The world’s tiniest marine mammal is making a big splash, and for good reason.
For the first time in its history, the International Whaling Commission issued an “extinction alert” to show the danger the vaquita — a small porpoise and the world’s smallest marine mammal at only about 5 feet long and 120 pounds — faces.
Its decline is due to illegal fishing nets used by poachers called “gillnets” that entangle and kill them.
Gillnets were made illegal in the region because of the devastation they cause to populations that are not their intended target, but fishermen continue to use them, the Guardian reported.
In a news release, the scientific committee that led the IWC report said: “The extinction of the vaquita is inevitable unless 100% of gillnets are substituted immediately with alternative fishing gears that protect the vaquita and the livelihoods of fishers. If this doesn’t happen now, it will be too late.”
Dr. Lindsay Porter, the vice chair of the IWC’s scientific committee, told the Guardian: “We wanted, with the extinction alert, to send the message to a wider audience and for everyone to understand how serious this is.”
Why is this ‘extinction alert’ critical?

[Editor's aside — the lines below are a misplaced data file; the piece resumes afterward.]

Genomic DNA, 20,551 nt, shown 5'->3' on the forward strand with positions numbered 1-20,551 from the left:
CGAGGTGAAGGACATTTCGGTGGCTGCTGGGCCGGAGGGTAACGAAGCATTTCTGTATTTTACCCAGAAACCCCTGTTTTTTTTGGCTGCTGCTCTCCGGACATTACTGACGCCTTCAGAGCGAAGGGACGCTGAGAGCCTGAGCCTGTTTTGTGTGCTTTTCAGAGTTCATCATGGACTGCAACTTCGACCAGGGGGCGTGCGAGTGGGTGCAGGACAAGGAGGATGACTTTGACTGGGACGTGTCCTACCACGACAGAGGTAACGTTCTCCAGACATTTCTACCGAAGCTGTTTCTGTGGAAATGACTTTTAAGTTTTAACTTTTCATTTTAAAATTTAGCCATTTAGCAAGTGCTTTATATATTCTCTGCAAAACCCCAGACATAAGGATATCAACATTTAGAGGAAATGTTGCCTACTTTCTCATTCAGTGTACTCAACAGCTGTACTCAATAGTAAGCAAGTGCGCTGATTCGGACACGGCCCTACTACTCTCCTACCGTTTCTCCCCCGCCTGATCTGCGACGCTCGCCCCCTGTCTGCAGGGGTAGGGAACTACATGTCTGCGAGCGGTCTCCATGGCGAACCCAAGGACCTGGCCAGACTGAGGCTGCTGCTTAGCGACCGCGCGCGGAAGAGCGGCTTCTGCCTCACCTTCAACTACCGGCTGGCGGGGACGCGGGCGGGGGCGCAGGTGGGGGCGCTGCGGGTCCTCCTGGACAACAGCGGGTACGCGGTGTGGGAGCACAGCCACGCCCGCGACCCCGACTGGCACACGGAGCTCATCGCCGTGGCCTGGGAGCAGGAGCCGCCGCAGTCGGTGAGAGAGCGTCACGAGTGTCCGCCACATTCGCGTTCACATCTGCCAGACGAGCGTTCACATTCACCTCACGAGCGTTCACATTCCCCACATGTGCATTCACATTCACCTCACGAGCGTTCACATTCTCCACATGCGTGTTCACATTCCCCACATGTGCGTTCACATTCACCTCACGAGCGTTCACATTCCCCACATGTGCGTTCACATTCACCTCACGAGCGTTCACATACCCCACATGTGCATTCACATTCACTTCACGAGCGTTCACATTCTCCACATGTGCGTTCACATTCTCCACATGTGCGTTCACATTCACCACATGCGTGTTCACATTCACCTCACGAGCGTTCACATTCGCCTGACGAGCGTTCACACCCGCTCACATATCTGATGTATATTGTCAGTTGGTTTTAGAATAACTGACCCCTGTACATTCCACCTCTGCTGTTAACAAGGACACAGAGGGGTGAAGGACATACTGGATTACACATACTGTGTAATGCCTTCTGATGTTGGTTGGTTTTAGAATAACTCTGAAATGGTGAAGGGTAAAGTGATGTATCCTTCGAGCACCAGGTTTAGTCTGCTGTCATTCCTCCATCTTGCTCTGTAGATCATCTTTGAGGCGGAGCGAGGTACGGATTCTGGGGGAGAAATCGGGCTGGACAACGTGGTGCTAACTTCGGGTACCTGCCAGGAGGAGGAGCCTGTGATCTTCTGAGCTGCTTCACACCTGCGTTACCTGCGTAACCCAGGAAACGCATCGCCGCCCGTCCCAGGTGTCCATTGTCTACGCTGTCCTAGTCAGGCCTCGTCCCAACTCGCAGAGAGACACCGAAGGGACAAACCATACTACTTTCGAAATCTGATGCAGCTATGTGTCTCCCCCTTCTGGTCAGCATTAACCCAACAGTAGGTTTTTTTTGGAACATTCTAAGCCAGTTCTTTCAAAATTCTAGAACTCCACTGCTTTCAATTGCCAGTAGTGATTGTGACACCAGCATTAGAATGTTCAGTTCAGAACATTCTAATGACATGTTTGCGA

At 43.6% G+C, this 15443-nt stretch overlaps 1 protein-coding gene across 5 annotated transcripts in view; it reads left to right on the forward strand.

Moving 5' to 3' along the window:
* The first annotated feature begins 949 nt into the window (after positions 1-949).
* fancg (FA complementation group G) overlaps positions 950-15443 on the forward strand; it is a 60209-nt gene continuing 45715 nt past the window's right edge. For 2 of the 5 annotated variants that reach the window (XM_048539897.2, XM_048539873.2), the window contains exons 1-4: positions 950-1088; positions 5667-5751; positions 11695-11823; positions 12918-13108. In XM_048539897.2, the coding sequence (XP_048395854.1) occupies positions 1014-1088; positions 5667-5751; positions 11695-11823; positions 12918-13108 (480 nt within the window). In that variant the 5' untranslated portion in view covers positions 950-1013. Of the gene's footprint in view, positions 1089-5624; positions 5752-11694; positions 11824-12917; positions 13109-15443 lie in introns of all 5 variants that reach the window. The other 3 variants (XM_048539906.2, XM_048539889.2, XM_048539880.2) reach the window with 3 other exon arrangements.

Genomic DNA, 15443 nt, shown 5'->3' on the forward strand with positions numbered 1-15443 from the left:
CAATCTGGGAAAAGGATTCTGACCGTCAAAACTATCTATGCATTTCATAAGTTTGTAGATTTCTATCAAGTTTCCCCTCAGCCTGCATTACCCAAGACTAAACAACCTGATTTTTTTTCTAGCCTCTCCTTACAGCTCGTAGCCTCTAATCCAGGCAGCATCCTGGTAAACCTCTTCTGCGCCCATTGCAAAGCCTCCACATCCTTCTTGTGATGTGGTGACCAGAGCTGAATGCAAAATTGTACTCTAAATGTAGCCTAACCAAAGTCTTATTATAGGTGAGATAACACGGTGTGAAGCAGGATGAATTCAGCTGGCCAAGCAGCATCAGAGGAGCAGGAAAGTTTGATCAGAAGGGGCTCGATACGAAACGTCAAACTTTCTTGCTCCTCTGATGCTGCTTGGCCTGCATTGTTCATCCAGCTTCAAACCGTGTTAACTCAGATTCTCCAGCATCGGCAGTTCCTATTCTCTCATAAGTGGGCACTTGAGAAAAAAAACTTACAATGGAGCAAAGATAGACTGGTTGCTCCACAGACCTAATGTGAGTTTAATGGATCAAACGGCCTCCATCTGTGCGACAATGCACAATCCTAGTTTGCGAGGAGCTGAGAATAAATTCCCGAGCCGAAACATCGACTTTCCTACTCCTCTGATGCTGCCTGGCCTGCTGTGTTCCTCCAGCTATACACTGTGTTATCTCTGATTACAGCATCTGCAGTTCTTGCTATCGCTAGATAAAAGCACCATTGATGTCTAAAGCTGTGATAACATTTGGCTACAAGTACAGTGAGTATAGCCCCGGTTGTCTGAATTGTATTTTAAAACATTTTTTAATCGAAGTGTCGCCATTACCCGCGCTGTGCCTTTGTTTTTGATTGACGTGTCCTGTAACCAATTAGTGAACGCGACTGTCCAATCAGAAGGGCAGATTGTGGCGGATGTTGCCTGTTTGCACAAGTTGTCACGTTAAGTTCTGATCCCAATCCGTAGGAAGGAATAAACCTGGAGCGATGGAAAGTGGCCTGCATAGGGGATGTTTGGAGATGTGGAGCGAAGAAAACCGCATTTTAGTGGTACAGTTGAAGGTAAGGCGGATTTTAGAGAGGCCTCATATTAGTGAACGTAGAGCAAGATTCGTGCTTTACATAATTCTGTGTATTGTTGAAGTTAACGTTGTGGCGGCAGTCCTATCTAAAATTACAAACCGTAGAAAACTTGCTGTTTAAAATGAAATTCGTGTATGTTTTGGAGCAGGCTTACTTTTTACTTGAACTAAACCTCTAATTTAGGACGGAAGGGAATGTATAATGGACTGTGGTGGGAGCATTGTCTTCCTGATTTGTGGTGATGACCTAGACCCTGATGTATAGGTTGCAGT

The alert brings the issue of the vaquita population decline and the disconcerting reason behind it to a larger audience, but it also points to a more significant problem.
Saving the vaquita from extinction is crucial not only for the species itself, but also for the planet as a whole.
An ecosystem’s biodiversity allows it and the people who rely on it to survive. The “disappearance of one species can have a far-reaching impact on the food chain,” as a news article by the European Parliament stated.
Stopping the vaquita’s decline now is especially crucial while it has a fighting chance at a comeback.
“There is at least one brand new baby vaquita,” Porter told the Guardian. “They haven’t stopped breeding. If we can take away this one pressure [gillnets], the population may recover. We can’t stop now.”
What’s being done to protect the vaquita?
Last year, government agencies collaborated with the Mexican navy, the Guardian reported. They put concrete blocks in an area known as the zero-tolerance area and increased enforcement to deter illegal gillnet fishing and protect the vaquita.
The IWC committee said the effect of the deterrent looked promising but would need monitoring to remain effective.
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